Nuestros investigadores

José Manuel Giménez Amaya


Publicaciones científicas más recientes (desde 2010)

Autores: Giménez Amaya, José Manuel
ISSN 2300-7648  Vol. 4  Nº 2  2016  págs. 41 - 55
This contribution is aimed to emphasise the author's personal contact with Professor Mariano Artigas and, especially, with the Research Group in Science, Reason and Faith (CRYF, in Spanish) which he founded in 2003 at the University of Navarre. In addition, some reflections about the importance of this Research Group in the context of the development of the university studies are pointed out.
Autores: Bernácer María, Javier; Prensa Sepúlveda, Lucía; Giménez Amaya, José Manuel
Revista: PLOS ONE
ISSN 1932-6203  Vol. 7  Nº 1  2012 
ICSBackground: The afferent projections of the striatum (caudate nucleus and putamen) are segregated in three territories: associative, sensorimotor and limbic. Striatal interneurons are in part responsible for the integration of these different types of information. Among them, GABAergic interneurons are the most abundant, and can be sorted in three populations according to their content in the calcium binding proteins calretinin (CR), parvalbumin (PV) and calbindin (CB). Conversely, striatal dopaminergic cells (whose role as interneurons is still unclear) are scarce. This study aims to analyze the interneuron distribution in the striatal functional territories, as well as their organization regarding to the striosomal compartment. Methodology/Principal Findings: We used immunohistochemical methods to visualize CR, PV, CB and tyrosine hydroxylase (TH) positive striatal neurons. The interneuronal distribution was assessed by stereological methods applied to every striatal functional territory. Considering the four cell groups altogether, their density was higher in the associative (2120 +/- 91 cells/mm(3)) than in the sensorimotor (959 +/- 47 cells/mm(3)) or limbic (633 +/- 119 cells/mm(3)) territories. CB- and TH-immunoreactive (-ir) cells were distributed rather homogeneously in the three striatal territories. However, the density of CR and PV interneurons were more abundant in the associative and sensorimotor striatum, respectively. Regarding to their compartmental organiz
Autores: de Castro Manglano, María Pilar; Mechelli, A, ; Soutullo Esperón, César Alejandro; et al.
ISSN 0925-4927  Vol. 191  Nº 3  2011  págs. 166-173
Both schizophrenia and bipolar disorder have been associated with progressive changes in grey matter (GM) volume. However, the temporal trajectories of these changes are poorly understood. The aim of this study was to assess longitudinal changes in grey matter volume subsequent to the first episode of schizophrenia and of affective psychoses. Adolescent patients with a first episode psychosis (n=26) were scanned twice using magnetic resonance imaging, at first presentation and after a 3-year follow-up period. An age-matched group of healthy volunteers (n=17) was scanned at the same time points. Within-group and between-group changes in regional grey matter volume were examined using voxel-based morphometry. There were significant group by time interactions (p(FDRcorr)<0.05) in the frontal, temporal, parietal, cerebellar cortex, and in the thalamus, mainly reflecting longitudinal reductions in the controls but not in the patients. Subdivision of the patient group revealed that there were similar longitudinal reductions in patients with affective psychoses as in the controls but no volumetric changes in patients with schizophrenia. Psychosis with onset in adolescence or early adulthood may be associated with a delay or a loss of longitudinal reductions in regional grey matter volume that normally occur at this stage of development. These changes may be specific to schizophrenia.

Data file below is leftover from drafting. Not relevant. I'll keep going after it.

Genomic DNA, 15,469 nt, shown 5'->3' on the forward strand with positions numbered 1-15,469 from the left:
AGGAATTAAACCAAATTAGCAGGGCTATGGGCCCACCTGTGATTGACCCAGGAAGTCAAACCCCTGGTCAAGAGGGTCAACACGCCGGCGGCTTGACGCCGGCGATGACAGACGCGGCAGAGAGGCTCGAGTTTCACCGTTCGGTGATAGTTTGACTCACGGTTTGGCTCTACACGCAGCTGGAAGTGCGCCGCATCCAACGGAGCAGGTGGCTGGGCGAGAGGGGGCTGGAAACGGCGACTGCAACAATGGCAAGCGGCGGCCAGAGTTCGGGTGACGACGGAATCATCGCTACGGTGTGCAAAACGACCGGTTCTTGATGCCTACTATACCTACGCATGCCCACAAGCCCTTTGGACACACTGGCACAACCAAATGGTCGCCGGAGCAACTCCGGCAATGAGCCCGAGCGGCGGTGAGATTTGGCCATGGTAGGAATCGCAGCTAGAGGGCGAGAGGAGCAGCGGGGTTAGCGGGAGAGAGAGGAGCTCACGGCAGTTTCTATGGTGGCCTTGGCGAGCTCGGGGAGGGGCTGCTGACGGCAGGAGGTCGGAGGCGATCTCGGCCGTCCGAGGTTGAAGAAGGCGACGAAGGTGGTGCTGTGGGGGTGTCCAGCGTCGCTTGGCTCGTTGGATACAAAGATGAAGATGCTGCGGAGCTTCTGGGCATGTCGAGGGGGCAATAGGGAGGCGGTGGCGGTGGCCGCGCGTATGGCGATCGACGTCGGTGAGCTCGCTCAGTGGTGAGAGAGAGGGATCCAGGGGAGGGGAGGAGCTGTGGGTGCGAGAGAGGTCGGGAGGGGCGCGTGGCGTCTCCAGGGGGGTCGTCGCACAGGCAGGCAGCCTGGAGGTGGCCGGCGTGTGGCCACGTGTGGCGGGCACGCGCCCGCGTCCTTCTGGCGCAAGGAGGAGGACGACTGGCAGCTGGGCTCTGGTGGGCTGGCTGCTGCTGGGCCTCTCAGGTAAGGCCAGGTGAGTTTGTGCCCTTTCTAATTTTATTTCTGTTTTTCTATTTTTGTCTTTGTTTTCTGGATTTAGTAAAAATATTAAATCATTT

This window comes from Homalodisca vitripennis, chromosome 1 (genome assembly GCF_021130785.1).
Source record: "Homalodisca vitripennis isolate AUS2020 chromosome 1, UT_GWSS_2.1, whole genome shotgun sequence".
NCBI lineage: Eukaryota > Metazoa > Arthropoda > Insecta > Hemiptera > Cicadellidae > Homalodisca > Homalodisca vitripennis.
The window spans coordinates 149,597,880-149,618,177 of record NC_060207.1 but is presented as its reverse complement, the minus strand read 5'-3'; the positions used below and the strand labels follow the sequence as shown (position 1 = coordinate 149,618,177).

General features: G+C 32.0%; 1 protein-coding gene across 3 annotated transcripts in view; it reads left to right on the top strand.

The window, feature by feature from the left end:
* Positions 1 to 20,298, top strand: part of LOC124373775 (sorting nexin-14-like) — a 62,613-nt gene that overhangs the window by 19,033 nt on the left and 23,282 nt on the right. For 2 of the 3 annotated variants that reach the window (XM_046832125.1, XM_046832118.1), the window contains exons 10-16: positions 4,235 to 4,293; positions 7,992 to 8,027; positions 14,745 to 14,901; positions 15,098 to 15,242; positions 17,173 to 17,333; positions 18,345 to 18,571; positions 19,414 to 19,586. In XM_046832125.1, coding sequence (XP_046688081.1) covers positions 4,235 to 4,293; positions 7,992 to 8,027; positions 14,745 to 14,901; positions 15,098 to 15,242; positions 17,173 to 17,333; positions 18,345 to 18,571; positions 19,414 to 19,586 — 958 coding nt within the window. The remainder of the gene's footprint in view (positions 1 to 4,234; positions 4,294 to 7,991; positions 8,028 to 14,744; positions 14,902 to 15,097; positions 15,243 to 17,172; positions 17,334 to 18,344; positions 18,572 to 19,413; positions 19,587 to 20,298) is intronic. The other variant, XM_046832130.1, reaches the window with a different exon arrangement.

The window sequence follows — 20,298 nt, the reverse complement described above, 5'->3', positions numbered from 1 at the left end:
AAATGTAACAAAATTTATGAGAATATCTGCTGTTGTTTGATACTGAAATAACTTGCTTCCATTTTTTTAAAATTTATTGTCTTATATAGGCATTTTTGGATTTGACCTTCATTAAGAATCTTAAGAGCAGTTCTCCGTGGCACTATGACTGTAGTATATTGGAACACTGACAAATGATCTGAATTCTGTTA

Autores: de Castro Manglano, María Pilar; Mechelli, A, ; Soutullo Esperón, César Alejandro; et al.
ISSN 1398-5647  Vol. 13  Nº 5-6  2011  págs. 545-555
Volumetric brain abnormalities are evident in young adults presenting with a first episode of both affective psychoses and schizophrenia, but there are also significant differences between these two patient groups. Clinical outcome after the first episode may be related to the severity of volumetric abnormalities at presentation.
Autores: Bernácer María, Javier; Giménez Amaya, José Manuel
Libro:  Is science compatible with free will?
2012  págs. 177 - 193
The notion of habit learning in Neuroscience implies the automation of 5 an action, which thus discharges consciousness from the supervision of its perfor- 6 mance and eventually restricts flexibility. It has also been assumed that habit 7 learning is against free will, as it has been suggested for pathological conditions 8 such as obsessive-compulsive disorder. This point of view, which might be contro- 9 versial with other notions of habituation, could be an interesting context to analyze 10 at what extent human actions emerge from free will and are consciously carried out. 11 The well-known experiments performed by Benjamin Libet and replicated by 12 others have led some scientists to deny the concept of free will in the human 13 being. However, we think that these experiments posit further questions that should 14 be tackled from a broader point of view. For example: does the readiness potential 15 univocally point to the initiation of any kind of action? Can it be also found in non- 16 deterministic novel actions? Is it causally related to the action, or is it just a ¿mental 17 rehearsal¿ of the action to come? In this contribution, we will try to make a note on 18 these topics in order to explain the neuroscientific concept of habit learning and to 19 relate it to free will in a broader and more philosophical interdisciplinary framework.